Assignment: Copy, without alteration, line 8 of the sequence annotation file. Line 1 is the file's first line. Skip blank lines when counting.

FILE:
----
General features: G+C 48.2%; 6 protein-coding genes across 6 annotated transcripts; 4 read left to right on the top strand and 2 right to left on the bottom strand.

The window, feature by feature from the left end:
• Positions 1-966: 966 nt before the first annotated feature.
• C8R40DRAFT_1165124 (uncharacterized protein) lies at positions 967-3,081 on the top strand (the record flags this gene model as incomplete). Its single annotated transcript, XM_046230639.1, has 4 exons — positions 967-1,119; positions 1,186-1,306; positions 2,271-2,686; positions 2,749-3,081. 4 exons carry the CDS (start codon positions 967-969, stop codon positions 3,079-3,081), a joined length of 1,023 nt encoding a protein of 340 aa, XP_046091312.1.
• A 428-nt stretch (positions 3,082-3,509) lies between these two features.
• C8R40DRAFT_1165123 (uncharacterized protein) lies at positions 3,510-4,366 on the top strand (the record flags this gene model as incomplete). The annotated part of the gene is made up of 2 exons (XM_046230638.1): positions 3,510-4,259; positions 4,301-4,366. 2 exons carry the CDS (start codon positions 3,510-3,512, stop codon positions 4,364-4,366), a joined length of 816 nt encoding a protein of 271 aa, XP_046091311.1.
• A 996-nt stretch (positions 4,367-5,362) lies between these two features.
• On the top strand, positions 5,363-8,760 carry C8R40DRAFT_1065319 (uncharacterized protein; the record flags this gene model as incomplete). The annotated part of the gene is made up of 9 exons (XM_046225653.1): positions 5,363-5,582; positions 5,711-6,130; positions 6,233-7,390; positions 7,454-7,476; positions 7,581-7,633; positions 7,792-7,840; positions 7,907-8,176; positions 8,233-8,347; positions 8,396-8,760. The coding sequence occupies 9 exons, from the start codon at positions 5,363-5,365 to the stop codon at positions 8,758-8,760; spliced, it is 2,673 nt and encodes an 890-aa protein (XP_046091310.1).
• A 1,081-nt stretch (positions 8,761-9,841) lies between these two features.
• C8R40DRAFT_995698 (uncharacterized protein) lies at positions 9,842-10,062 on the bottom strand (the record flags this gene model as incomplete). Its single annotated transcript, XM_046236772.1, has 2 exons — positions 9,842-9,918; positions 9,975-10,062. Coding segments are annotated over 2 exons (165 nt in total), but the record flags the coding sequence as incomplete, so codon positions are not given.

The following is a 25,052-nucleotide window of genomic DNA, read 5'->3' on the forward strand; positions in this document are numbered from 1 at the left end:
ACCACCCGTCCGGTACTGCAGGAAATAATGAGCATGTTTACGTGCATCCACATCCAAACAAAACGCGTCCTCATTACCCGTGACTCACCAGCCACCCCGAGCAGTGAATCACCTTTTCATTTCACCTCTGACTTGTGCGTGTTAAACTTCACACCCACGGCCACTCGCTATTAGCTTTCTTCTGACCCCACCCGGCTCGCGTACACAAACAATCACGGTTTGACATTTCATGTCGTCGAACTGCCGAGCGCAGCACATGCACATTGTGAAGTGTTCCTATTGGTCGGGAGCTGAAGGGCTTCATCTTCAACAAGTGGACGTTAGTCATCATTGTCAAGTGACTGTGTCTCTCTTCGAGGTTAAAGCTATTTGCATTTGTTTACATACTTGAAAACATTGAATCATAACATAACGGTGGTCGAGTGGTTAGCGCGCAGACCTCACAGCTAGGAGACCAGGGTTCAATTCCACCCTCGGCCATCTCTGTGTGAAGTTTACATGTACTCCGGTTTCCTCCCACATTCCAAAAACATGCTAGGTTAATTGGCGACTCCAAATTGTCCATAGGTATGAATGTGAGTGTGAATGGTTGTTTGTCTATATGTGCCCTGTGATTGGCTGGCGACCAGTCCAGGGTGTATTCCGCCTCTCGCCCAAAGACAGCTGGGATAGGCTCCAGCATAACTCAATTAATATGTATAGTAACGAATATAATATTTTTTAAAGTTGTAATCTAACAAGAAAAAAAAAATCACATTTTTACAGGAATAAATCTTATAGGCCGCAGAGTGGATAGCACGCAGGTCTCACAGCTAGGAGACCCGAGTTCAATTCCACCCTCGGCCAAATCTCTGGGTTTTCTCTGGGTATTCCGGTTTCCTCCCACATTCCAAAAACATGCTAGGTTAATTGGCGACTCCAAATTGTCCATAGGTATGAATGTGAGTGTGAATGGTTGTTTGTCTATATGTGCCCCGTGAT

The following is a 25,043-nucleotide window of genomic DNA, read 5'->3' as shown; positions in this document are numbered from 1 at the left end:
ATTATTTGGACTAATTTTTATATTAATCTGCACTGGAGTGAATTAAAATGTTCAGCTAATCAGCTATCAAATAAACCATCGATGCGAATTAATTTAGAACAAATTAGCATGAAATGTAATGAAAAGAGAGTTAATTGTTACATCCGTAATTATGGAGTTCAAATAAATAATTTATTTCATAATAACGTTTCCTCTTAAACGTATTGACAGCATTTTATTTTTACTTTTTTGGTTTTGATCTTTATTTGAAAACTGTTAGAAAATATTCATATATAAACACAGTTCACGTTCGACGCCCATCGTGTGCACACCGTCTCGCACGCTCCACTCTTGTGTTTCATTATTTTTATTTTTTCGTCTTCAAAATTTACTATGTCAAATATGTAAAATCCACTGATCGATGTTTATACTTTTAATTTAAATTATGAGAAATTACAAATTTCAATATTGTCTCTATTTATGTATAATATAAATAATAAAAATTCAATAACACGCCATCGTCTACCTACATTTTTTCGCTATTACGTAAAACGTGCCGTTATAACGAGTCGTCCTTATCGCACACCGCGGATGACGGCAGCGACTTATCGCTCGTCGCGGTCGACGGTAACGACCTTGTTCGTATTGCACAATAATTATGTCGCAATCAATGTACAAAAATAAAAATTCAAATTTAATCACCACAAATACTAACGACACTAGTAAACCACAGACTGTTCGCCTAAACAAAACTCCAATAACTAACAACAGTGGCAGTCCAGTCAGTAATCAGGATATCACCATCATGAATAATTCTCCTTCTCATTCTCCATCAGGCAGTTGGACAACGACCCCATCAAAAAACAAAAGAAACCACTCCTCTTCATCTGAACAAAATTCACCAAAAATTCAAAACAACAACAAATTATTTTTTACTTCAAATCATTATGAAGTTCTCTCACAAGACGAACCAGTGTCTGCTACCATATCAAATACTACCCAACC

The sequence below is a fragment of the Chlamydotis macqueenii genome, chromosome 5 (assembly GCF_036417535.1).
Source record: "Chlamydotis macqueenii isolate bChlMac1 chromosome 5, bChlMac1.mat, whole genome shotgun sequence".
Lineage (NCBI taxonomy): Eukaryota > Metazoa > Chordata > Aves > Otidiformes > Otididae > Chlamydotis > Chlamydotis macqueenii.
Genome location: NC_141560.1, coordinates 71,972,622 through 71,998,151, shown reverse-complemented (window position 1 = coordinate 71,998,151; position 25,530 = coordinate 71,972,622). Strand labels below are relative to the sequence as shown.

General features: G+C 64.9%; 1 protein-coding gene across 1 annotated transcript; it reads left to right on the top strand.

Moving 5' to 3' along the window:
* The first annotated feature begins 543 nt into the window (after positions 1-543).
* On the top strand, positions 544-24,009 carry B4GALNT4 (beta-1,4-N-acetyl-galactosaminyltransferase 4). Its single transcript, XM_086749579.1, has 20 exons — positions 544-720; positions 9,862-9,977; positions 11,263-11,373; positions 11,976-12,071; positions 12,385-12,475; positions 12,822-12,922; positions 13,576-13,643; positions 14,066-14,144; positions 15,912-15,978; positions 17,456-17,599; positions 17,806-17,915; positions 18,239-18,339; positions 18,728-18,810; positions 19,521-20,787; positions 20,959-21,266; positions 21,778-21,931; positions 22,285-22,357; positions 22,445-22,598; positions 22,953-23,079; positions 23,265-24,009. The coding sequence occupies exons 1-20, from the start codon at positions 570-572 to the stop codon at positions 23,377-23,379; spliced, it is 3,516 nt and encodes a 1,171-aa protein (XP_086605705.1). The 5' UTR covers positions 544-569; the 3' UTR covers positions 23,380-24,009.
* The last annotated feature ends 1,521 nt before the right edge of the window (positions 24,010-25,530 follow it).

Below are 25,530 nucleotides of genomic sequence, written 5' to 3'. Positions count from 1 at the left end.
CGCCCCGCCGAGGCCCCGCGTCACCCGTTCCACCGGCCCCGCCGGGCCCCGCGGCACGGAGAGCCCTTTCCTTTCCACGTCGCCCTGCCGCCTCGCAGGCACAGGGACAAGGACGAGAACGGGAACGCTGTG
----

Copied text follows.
• On the top strand, positions 5,363-8,760 carry C8R40DRAFT_1065319 (uncharacterized protein; the record flags this gene model as incomplete). The annotated part of the gene is made up of 9 exons (XM_046225653.1): positions 5,363-5,582; positions 5,711-6,130; positions 6,233-7,390; positions 7,454-7,476; positions 7,581-7,633; positions 7,792-7,840; positions 7,907-8,176; positions 8,233-8,347; positions 8,396-8,760. The coding sequence occupies 9 exons, from the start codon at positions 5,363-5,365 to the stop codon at positions 8,758-8,760; spliced, it is 2,673 nt and encodes an 890-aa protein (XP_046091310.1).